Midfielder David Jones insists there’s more substance to the Clarets squad than the Derby County side that became the Premier League’s worst ever casualties.
The Rams accumulated a record low tally of 11 points during the 2007/08 campaign which included just one win as Kenny Miller scored the only goal against Newcastle United at Pride Park.
Jones, who was on the bench for that solitary triumph, felt the club’s instability severely hindered their campaign. Managerial changes saw caretaker boss Kevin Thelwell cushion the transition between Billy Davies and Paul Jewell, Chief Executive Trevor Birch and chairman Peter Gadsby left their roles before American group General Sports and Entertainment purchased the club.
“We’re totally different,” said Jones. “It was a struggle that year with Derby and there was the sense that it wasn’t a stable club in the background. That year there was a few changes with the manager and the chief executive and the takeover so it was a club more in turmoil.
“Here you feel the gaffer is building something and you feel we’re going in the right direction. It might not seem like it but we have moved forward as a squad from last year and you can see that in training and in some of the play on Saturday.
“Football is judged on results so it might be difficult to see that from the outside but we know from the inside that it’s a club moving forward.”
He added: “This club with the manager, players and staff is a lot more stable. We’re definitely a different animal to the team at Derby.
“Any experience you have to learn from. It was a difficult year but one that I’ll definitely learn from. Hopefully it’ll help me bring something to the table this year. At Derby you felt the squad wasn’t as together and that isn’t the case here. That won’t be an issue.
“There’s a cohesion. Last year was a special year. For me personally I felt it was the strongest team spirit and squad that I’d been involved with. We’ve added players who have added to that and added to the quality and the feeling in the dressing room.”
After going 10 games in England’s top tier without a win, Jones now feels the Clarets need to take the lessons learnt from that punishing baptism in to the remainder of the campaign.
Going in to Saturday’s clash with Hull City at Turf Moor, Sean Dyche’s side have just four points courtesy of draws against Manchester United, Crystal Palace, Sunderland and Leicester City.
“You’d probably look at it and think we’d be despondent and negative but at this club, since I’ve been here, there’s always been a very positive squad,” said the 30-year-old.
“The manager and staff have never dwelled on disappointments. We’re a very resilient group of players and going in to this game on Saturday we’re feeling positive.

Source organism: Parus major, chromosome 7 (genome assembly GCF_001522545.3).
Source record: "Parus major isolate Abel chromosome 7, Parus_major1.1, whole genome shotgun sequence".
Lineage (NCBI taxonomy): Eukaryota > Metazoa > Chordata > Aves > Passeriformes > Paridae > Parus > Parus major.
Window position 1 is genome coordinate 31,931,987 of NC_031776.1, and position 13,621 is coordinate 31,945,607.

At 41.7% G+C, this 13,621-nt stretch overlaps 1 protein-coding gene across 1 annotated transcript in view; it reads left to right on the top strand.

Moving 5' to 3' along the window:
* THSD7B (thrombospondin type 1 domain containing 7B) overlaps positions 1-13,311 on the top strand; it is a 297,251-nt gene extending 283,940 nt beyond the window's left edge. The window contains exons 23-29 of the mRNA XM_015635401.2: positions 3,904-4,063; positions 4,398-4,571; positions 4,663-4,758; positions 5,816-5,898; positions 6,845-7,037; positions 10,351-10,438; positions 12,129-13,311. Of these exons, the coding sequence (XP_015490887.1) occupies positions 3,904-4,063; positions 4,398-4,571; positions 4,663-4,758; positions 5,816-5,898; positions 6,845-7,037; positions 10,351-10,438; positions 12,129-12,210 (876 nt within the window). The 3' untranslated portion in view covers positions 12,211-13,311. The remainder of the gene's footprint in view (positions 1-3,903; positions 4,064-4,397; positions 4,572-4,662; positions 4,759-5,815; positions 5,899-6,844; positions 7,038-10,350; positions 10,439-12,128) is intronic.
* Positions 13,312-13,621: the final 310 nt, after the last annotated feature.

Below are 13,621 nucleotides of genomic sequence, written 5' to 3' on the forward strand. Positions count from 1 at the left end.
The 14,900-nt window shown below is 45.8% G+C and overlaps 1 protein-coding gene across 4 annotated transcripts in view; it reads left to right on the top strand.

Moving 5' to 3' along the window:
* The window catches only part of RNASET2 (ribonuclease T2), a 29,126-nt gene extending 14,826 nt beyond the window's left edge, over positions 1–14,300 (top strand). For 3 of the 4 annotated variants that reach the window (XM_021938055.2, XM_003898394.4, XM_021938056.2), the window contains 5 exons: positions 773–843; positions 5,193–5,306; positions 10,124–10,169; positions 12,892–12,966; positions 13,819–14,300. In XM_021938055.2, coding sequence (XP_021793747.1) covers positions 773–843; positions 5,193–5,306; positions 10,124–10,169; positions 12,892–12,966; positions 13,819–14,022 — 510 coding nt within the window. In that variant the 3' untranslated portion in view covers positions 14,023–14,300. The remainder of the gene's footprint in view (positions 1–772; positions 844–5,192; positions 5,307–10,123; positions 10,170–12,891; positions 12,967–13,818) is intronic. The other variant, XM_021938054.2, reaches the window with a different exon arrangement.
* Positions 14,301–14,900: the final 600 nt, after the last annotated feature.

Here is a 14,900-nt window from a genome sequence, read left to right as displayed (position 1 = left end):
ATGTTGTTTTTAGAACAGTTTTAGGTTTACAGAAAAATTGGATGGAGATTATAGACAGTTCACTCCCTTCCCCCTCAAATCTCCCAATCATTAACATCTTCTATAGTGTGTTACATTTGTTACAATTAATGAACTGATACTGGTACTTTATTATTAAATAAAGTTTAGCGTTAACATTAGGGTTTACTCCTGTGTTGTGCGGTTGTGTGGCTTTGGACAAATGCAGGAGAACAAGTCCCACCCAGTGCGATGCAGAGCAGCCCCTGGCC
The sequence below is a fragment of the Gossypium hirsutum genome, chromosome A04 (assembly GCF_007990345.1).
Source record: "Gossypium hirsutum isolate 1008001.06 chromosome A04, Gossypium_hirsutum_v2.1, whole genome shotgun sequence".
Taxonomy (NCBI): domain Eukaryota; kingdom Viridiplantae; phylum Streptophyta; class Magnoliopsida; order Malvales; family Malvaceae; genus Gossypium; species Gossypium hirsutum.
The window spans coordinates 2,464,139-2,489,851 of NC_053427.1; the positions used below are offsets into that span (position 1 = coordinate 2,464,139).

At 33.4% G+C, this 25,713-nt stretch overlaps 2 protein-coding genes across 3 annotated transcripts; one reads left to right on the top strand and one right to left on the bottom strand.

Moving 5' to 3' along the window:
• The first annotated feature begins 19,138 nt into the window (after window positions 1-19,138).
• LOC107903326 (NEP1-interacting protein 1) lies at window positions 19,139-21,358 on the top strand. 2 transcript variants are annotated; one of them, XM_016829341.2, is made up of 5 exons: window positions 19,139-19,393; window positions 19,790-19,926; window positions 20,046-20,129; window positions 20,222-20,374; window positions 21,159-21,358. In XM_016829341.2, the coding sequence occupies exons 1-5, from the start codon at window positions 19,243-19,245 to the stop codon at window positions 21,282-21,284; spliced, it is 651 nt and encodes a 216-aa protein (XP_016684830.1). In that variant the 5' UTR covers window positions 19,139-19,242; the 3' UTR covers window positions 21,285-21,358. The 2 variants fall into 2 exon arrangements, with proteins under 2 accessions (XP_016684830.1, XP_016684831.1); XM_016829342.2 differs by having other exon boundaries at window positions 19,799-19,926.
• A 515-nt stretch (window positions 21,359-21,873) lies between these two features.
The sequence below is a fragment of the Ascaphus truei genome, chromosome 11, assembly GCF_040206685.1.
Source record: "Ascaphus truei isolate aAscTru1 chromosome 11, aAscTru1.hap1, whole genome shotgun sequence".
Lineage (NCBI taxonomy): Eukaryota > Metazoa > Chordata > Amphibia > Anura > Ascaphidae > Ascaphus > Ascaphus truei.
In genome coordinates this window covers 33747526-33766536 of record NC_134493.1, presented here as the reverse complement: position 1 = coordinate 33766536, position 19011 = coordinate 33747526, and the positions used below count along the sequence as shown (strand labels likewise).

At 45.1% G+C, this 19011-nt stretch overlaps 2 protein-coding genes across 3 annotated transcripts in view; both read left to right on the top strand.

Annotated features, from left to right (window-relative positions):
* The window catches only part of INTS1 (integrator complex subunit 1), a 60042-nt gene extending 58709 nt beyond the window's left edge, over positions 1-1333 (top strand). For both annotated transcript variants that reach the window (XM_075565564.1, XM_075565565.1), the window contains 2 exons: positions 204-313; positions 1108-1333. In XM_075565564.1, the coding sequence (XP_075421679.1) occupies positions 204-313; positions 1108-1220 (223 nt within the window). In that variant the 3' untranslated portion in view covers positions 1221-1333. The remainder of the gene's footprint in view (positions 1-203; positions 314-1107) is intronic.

“It is more difficult. Last year when we were winning every game it was a lot easier to come in with a smile on your face, but when you’re not winning the default mode is to not be as happy.
“We came in to the league realistic, knowing that we wouldn’t be winning games like we were last year. We’re still hurting inside but with the squad being so together it lifts everyone. It keeps us positive and going in to the game on Saturday it’s the most positive I’ve seen the lads this season.
“We need to learn very quickly and learn what it takes to win at this level. We can’t concede goals the way we have done as a team and we also need that bit of clarity and confidence in front of goal - whether it be a midfielder making a pass or the striker making the right decision. It’s a collective thing. We all need to up our game from last year. It’s natural because it’s the Premier League.”
Jones added: “I haven’t really noticed any panic; the support has been brilliant. But it’s a natural way of thinking when you’re 10 games in without a win. As the games go on you just want to get the win - especially being a newly promoted team.
“There’s definitely no need to panic. You don’t play good football when you panic and that’s a message the manager has spread throughout the squad. We’re not naive or hiding away from the situation but we just want to be in the best environment to go out and perform on the pitch. We need to be relaxed and enjoy our football.”
The Clarets won eight times in the Premier League during their inaugural term in 2009/10 and a quarter of those victories came against the Tigers.
Graham Alexander’s double secured maximum points on home soil - as Brazilian Geovanni was dismissed - while another Alexander double along with strikes from Martin Paterson and Wade Elliott cancelled out Kevin Kilbane’s opener in a 4-1 triumph at the KC Stadium.
This term Steve Bruce’s side are seven points above the Clarets in 14th spot despite spending in excess of £30m in the summer on the likes of Jake Livermore, Robert Snodgrass, Andrew Robertson, Mohamed Diame and Uruguayan striker Abel Hernandez.
“To be realistic there’s kind of three leagues within the Premier League,” said Jones. “We knew our aim this season was to just stay in it. We give it our all every game whether it’s Arsenal or somebody in the bottom half of the table.
“But against teams around us in the table you feel there’s more of a chance to pick up points. That’s evident because we already have this season. A win would be massive. It’s a lot easier to come in to training when you’re winning games. It makes it easier to stay motivated and in high spirits. The win gives you that belief and it’s a missing ingredient that you can’t manufacture. It’s something that changes within you and the team.”